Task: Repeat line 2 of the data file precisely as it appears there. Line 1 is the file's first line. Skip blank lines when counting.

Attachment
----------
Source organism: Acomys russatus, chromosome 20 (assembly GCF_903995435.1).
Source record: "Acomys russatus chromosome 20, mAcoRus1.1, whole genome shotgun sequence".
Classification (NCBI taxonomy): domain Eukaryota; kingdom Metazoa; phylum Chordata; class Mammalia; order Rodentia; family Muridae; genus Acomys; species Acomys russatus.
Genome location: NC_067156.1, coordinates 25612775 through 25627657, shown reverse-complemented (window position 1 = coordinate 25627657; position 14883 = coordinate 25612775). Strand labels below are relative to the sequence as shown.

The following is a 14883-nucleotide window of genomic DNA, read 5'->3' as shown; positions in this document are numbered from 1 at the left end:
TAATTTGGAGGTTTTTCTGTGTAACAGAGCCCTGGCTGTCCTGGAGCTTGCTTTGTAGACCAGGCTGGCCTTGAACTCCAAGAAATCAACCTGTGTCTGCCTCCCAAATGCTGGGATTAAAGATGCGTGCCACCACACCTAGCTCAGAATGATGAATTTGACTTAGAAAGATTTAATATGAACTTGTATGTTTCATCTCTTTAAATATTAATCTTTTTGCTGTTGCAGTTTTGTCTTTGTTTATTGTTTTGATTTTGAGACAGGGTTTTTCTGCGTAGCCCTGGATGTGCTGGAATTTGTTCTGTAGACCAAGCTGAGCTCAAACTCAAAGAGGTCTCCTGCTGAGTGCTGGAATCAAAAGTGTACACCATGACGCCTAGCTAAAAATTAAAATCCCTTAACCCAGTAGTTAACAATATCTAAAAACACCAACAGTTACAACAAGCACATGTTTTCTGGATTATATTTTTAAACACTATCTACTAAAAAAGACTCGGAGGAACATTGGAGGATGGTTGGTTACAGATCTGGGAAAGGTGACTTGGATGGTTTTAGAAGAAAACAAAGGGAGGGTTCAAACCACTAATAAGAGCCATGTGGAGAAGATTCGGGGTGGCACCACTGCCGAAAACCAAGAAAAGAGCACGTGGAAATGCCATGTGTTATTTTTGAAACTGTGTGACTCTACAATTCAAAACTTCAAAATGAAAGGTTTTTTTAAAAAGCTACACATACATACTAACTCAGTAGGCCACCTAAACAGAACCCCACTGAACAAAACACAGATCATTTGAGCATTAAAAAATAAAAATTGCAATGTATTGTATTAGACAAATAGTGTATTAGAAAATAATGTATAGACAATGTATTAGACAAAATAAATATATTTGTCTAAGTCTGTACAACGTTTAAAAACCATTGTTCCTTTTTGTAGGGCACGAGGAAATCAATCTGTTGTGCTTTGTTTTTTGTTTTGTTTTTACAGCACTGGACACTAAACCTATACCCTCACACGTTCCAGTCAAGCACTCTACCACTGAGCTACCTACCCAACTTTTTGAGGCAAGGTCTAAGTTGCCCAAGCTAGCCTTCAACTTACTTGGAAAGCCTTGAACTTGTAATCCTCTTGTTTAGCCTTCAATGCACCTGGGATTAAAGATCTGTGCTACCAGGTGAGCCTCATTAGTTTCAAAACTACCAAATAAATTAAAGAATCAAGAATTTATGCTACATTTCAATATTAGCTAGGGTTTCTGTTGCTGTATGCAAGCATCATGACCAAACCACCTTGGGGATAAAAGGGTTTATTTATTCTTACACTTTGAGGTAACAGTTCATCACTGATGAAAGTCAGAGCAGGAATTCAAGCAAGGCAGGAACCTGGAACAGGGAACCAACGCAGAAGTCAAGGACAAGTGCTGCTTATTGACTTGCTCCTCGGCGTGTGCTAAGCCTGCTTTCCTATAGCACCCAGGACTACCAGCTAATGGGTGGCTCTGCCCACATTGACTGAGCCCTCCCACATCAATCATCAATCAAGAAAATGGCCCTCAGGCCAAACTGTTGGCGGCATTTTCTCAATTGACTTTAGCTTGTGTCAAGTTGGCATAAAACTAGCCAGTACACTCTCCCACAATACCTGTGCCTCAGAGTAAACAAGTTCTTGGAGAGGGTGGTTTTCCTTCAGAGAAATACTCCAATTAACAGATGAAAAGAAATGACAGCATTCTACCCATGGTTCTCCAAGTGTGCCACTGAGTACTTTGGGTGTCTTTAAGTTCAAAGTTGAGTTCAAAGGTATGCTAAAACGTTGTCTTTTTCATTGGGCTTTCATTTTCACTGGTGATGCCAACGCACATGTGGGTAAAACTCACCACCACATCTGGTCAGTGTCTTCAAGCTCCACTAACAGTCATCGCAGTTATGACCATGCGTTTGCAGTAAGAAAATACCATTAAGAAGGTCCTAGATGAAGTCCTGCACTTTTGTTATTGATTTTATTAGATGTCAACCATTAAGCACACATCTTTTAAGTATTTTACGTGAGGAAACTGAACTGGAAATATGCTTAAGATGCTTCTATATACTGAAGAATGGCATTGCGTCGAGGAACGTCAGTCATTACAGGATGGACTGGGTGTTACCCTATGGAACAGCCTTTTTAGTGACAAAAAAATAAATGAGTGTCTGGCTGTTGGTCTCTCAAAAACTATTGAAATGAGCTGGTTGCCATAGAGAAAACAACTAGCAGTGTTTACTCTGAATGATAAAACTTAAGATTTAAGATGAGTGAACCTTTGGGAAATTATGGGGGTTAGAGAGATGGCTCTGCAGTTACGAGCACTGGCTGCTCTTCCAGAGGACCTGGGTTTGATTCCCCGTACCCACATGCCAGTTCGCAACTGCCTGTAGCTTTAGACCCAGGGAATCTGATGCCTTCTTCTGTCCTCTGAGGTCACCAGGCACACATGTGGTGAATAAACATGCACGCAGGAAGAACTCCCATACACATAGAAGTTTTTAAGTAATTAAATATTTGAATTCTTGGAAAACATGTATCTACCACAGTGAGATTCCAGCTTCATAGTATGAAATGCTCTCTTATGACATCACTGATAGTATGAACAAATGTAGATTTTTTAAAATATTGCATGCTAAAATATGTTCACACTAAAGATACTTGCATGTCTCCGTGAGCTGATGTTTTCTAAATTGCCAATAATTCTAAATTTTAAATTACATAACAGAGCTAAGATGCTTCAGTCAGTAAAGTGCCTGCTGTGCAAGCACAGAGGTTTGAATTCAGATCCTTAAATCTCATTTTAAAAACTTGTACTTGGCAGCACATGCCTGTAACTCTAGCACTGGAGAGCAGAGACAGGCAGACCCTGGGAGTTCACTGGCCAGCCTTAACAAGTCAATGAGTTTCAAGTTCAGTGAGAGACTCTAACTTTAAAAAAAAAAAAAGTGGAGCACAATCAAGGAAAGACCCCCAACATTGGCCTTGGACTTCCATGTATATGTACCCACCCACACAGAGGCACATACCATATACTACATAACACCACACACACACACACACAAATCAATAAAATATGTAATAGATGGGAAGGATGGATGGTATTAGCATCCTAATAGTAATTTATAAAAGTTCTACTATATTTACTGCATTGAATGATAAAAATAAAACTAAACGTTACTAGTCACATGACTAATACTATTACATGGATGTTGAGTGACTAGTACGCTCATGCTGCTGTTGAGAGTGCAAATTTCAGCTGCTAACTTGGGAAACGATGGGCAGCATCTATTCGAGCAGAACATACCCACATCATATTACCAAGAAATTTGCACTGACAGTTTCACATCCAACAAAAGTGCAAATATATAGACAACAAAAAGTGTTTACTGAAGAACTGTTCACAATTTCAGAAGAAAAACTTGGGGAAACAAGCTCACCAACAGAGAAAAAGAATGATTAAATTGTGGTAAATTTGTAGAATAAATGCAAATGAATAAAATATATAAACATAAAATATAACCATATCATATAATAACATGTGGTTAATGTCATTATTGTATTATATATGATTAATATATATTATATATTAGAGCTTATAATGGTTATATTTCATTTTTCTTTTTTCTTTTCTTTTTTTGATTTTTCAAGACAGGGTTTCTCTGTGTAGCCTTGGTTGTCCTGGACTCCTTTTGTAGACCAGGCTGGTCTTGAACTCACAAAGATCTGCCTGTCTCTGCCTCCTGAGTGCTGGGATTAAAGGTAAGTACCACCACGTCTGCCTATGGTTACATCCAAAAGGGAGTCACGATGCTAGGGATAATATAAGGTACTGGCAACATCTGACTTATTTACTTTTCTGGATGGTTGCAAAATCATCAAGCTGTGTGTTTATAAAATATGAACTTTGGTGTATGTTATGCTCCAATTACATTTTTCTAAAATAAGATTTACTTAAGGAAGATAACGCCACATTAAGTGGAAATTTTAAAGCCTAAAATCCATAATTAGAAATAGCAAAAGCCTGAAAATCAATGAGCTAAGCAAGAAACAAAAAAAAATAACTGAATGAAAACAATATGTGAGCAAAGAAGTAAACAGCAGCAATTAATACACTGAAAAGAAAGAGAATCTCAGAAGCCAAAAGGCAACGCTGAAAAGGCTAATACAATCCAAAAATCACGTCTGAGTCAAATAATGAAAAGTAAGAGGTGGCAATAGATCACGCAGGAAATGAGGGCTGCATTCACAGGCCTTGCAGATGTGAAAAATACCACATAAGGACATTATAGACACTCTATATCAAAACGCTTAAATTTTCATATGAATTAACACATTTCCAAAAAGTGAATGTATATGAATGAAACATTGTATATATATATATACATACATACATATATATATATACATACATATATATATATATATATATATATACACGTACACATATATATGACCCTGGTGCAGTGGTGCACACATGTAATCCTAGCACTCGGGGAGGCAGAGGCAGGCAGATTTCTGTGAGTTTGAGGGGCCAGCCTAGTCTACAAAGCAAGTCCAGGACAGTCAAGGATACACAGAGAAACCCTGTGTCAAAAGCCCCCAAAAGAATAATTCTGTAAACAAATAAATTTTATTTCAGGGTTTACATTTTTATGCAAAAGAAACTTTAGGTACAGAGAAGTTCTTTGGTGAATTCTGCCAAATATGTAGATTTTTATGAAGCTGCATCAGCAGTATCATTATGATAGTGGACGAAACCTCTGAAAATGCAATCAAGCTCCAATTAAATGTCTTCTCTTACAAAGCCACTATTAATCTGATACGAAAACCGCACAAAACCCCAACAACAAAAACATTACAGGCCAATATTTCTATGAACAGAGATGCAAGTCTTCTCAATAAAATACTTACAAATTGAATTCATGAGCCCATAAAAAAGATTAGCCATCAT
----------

Source record: "Acomys russatus chromosome 20, mAcoRus1.1, whole genome shotgun sequence".